Bloody Versicles: The Rhymes of Crime

Bloody Versicles: The Rhymes of Crime

Bloody Versicles: The Rhymes of Crime

Bloody Versicles: The Rhymes of Crime

Synopsis

An updated and enlarged edition of an annotated collection originally published more than 20 years ago. Bloody Versicles serves as two books in one: an anthology of ribald, moralistic, sad, yet amusing and entertaining verse relating to specific crimes; and a small encyclopaedia of select criminals and their wrongdoings.

Excerpt

Like its author, Bloody Versicles is an original.

It is an anthology of amusing, informative doggerel about true crimes committed in the United States and Great Britain over the last two centuries or so. As such, there is nothing quite like it. But its true distinction is in the canny contexts— really introductions-cum-commentaries—in which Goodman sets his "crhymes." They are so stamped with his unique authority as a collector and antiquarian and historian of crime that they become autonomous brief histories of the deeds themselves—as well as of the society they at once violated and expressed. And they are colorfully illustrated with precise word-pictures of the malefactors in all their vainglory. Bloody Versicles has something for every taste!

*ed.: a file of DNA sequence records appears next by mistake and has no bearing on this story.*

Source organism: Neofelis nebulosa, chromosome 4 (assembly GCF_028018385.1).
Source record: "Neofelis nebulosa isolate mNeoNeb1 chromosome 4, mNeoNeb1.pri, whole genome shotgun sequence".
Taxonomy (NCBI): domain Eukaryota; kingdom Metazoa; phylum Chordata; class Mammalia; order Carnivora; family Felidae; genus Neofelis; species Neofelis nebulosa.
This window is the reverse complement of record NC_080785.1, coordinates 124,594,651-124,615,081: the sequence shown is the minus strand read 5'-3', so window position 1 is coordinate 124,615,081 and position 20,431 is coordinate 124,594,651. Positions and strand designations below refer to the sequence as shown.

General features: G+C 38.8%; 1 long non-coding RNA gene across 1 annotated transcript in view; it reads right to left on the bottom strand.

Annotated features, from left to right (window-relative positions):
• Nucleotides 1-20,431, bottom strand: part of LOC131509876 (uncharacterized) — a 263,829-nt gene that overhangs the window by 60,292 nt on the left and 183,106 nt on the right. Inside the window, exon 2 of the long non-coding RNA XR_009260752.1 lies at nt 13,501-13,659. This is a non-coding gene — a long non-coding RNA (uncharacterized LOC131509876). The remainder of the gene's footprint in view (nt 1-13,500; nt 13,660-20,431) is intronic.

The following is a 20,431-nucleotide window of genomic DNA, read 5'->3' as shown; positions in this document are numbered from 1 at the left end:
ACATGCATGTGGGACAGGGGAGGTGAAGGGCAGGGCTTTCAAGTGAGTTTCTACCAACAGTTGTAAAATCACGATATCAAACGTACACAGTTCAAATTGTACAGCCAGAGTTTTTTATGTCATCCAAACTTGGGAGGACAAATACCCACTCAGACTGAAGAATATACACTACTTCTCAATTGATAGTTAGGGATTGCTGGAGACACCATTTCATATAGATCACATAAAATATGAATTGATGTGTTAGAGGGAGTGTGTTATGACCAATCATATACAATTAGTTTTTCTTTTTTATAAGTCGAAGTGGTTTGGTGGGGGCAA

Readers with a primarily literary or anthropological interest will find a fresh store of folk art, part of a tradition reaching back to the broadsheet ballads that were the poor person's newspapers from the sixteenth to the nineteenth centuries. One of my favorites, a theological couplet that might have been written by a Miltonized Larry Hart, was inspired by Isaac Sawtell's murder of his brother Hiram in the 1890s in New Hampshire:

Two brothers in our town did dwell;
Hiram sought heaven, but Isaac Sawtell.

Eminent literary names decorate the text as well, from Lamb and Dickens to Oscar Wilde and Cole Porter. And Goodman even salutes a disturbing notion raised by the weight of some of his entries—the possibility of a deeper link between poetry and murder than most poetry lovers (save, of course, the wives of certain poets) would care to think about.

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